At 8:07 a.m. EDT on 9 Aug. 2020 a Mw 5.1 earthquake located ~3 km south of Sparta,
North Carolina, USA, shook much of the eastern United States, producing the first documented
surface rupture due to faulting east of the New Madrid seismic zone. The co-seismic surface
rupture was identified along a 2-km-long traceable zone of predominantly reverse displacement,
with folding and flexure generating a scarp averaging 8–10-cm-high with a maximum observed
height of ~25 cm. Widespread deformation south of the main surface rupture includes cm-dm–long
and mm-cm–wide fissures. Two trenches excavated across the surface rupture reveal that this
earthquake propagated to the surface along a preexisting structure in the shallow bedrock, which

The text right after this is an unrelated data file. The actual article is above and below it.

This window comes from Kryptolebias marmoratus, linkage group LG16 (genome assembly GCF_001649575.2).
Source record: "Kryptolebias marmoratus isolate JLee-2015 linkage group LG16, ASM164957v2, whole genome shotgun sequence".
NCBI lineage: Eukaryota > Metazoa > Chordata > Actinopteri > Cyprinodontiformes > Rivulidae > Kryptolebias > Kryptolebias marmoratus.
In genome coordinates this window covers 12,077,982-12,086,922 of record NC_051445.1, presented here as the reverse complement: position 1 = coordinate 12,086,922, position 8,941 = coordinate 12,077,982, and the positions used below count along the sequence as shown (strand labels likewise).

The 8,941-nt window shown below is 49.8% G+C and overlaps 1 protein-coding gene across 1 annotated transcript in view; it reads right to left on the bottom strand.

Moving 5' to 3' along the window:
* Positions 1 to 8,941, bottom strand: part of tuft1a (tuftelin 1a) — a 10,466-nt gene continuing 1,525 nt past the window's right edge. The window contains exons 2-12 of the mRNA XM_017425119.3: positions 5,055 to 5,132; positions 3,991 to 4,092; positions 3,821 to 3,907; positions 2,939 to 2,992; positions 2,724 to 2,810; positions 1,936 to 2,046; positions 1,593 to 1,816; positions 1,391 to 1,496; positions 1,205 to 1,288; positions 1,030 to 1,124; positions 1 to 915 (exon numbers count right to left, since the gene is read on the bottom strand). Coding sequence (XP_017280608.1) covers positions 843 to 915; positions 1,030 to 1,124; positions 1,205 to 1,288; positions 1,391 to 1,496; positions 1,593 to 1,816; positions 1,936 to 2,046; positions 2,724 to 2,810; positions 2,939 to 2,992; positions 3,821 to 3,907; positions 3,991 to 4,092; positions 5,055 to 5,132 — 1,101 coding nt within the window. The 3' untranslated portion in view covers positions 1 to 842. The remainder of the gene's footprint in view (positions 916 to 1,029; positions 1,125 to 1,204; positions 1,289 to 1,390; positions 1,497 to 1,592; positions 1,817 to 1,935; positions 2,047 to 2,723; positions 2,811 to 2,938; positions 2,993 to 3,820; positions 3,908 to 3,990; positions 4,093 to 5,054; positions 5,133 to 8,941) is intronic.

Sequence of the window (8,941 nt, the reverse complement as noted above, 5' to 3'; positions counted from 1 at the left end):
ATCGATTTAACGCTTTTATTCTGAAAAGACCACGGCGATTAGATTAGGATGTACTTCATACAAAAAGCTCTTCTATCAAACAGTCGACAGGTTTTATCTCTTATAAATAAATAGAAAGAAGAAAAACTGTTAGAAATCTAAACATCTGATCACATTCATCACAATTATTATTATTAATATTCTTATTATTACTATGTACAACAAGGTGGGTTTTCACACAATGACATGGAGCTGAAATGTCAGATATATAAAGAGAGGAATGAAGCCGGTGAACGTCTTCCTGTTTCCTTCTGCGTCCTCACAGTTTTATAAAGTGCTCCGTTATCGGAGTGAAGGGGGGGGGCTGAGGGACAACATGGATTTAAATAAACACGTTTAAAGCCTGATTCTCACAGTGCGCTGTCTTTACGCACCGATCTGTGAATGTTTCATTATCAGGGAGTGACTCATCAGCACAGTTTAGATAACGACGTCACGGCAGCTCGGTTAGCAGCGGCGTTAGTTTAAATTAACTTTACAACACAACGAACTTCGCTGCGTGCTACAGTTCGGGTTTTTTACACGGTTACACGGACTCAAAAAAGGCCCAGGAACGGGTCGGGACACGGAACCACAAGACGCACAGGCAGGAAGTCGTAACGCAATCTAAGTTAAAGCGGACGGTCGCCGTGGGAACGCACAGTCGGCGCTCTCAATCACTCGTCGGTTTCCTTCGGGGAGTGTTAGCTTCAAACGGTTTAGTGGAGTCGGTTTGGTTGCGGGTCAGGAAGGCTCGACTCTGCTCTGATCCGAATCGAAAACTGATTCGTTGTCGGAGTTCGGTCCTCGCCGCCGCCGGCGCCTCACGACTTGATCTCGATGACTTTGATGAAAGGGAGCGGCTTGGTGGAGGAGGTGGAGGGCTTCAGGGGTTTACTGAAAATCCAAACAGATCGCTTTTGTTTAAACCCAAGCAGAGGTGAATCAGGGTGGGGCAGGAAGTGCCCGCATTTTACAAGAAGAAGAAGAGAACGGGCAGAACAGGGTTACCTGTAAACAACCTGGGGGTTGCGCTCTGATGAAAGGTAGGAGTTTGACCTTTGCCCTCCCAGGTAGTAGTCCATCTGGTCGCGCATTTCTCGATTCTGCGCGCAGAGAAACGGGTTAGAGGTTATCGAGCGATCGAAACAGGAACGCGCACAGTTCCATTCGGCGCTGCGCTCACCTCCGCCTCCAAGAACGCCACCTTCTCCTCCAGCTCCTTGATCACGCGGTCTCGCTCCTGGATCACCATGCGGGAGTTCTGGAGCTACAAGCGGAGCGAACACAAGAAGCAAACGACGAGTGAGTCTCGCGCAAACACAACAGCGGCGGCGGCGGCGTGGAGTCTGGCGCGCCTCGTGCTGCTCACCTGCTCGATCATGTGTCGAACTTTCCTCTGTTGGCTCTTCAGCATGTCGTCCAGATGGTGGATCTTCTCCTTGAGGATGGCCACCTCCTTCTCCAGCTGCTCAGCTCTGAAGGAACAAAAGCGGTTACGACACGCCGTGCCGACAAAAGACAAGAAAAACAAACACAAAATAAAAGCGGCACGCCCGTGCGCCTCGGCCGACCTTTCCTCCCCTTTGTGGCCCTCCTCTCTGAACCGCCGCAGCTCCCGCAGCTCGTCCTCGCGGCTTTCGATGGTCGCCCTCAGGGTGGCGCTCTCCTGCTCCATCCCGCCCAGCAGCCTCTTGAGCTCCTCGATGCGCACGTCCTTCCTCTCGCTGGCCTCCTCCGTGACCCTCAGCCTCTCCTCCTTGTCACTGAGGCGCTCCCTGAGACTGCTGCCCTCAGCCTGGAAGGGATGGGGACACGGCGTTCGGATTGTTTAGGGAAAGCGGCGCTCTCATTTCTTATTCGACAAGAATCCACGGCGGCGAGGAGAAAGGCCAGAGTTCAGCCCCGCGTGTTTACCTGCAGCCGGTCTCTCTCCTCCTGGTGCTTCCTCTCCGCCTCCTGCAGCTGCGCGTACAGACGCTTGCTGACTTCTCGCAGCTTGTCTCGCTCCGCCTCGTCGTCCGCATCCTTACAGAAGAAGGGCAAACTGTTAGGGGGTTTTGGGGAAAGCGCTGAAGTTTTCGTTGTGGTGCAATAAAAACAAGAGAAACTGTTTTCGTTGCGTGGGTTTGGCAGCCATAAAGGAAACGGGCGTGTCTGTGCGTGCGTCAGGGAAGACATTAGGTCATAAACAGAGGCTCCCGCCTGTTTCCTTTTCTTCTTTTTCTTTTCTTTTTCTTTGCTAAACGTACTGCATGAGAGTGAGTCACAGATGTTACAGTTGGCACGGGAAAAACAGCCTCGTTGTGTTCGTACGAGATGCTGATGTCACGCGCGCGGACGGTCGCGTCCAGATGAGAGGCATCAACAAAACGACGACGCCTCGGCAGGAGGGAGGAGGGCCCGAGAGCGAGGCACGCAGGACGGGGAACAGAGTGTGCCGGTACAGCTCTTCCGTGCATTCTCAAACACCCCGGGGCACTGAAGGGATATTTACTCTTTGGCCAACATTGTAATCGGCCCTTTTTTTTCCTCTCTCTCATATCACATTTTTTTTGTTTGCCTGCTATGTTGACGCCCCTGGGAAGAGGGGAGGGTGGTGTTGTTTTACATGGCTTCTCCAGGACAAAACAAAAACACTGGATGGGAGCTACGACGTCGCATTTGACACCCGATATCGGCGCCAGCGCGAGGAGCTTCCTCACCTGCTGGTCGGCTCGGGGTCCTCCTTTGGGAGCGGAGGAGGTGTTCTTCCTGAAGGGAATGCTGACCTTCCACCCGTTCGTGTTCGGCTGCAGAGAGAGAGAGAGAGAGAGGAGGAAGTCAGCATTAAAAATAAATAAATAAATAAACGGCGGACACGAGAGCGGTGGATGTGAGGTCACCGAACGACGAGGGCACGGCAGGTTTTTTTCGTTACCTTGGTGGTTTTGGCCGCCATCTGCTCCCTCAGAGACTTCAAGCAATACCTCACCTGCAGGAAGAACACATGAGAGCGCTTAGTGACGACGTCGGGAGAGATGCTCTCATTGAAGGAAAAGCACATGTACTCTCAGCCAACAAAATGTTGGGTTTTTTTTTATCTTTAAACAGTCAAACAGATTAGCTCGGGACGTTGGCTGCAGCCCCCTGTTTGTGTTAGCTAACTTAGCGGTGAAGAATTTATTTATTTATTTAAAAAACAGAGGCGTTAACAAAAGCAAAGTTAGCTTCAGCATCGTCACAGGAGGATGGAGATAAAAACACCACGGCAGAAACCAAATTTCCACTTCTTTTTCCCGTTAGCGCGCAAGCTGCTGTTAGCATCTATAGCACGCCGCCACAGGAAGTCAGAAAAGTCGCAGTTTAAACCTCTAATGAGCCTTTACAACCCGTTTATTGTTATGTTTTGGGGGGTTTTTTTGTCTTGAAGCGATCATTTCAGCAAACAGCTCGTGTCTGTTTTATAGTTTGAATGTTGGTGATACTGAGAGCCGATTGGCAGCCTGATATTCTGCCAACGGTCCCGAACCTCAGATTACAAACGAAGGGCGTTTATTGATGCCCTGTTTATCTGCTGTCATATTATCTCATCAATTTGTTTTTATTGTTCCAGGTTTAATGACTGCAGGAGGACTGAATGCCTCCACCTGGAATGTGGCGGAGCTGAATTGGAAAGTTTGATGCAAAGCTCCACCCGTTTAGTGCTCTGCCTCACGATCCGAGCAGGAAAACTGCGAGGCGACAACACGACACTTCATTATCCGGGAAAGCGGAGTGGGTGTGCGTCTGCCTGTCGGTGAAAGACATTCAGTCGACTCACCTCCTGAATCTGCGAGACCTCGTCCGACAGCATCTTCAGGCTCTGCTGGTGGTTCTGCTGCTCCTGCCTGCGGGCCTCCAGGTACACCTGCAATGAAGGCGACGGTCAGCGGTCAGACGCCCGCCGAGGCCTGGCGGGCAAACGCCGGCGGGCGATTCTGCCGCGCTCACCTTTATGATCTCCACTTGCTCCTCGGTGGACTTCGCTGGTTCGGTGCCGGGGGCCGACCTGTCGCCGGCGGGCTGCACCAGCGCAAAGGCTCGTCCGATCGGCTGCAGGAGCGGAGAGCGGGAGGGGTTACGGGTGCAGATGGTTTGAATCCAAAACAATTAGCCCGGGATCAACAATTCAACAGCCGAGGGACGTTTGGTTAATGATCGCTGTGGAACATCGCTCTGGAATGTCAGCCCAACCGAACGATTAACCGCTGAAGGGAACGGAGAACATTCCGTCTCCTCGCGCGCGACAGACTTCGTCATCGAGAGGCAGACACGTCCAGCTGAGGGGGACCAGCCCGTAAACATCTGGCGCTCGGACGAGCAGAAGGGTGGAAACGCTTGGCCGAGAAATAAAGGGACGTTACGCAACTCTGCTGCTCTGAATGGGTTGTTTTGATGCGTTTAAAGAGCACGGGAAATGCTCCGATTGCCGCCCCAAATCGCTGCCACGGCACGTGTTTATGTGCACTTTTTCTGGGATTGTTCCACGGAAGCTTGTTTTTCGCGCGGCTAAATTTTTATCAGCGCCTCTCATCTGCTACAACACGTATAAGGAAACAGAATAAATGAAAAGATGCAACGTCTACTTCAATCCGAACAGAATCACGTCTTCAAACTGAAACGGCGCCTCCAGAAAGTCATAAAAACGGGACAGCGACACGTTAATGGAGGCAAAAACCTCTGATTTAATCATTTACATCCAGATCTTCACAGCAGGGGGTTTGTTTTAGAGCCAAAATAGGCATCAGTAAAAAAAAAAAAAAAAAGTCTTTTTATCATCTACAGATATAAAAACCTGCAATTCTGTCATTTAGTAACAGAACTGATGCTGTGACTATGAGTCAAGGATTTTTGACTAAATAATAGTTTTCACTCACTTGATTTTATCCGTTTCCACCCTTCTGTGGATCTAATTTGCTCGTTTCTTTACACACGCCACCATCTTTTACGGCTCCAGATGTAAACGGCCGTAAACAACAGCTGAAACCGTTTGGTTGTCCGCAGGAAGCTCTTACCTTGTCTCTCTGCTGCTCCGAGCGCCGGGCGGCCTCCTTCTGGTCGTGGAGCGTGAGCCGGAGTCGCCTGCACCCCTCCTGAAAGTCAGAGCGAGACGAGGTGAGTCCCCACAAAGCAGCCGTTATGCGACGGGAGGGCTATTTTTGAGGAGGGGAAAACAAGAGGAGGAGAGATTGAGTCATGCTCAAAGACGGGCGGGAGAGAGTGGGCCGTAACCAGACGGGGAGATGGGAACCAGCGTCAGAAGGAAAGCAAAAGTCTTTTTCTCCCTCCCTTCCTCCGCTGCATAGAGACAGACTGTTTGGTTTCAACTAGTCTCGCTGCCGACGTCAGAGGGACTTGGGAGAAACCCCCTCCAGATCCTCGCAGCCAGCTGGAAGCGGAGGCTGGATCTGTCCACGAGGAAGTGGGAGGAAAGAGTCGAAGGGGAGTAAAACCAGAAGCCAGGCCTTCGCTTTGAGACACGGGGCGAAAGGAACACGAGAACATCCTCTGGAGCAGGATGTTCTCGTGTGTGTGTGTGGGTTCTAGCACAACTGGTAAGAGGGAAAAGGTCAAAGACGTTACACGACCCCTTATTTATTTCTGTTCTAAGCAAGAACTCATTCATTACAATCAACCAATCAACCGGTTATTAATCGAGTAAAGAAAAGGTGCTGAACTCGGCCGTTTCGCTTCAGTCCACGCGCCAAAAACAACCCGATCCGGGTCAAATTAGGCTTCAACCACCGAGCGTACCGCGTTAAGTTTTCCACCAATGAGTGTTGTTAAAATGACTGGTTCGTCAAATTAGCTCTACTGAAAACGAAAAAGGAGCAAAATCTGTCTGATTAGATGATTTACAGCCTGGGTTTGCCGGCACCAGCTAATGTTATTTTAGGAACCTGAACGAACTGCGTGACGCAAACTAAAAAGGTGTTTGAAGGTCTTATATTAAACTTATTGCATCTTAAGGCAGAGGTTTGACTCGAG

had not been previously identified as an active fault.
Surface ruptures by faulting are rarely reported for M <6 earthquakes, and hence the Sparta
earthquake provides an opportunity to improve seismic hazard knowledge associated with these
moderate events. Furthermore, this earthquake occurred in a very low strain rate intraplate
setting, where earthquake surface deformation, regardless of magnitude, is sparse in time and
rare to observe and characterize.
Manuscript received 4 June 2021. Revised manuscript received 4 Jan. 2022.
Manuscript accepted 5 Jan. 2022. Posted 26 Jan. 2022.
© The Geological Society of America, 2022. CC-BY-NC.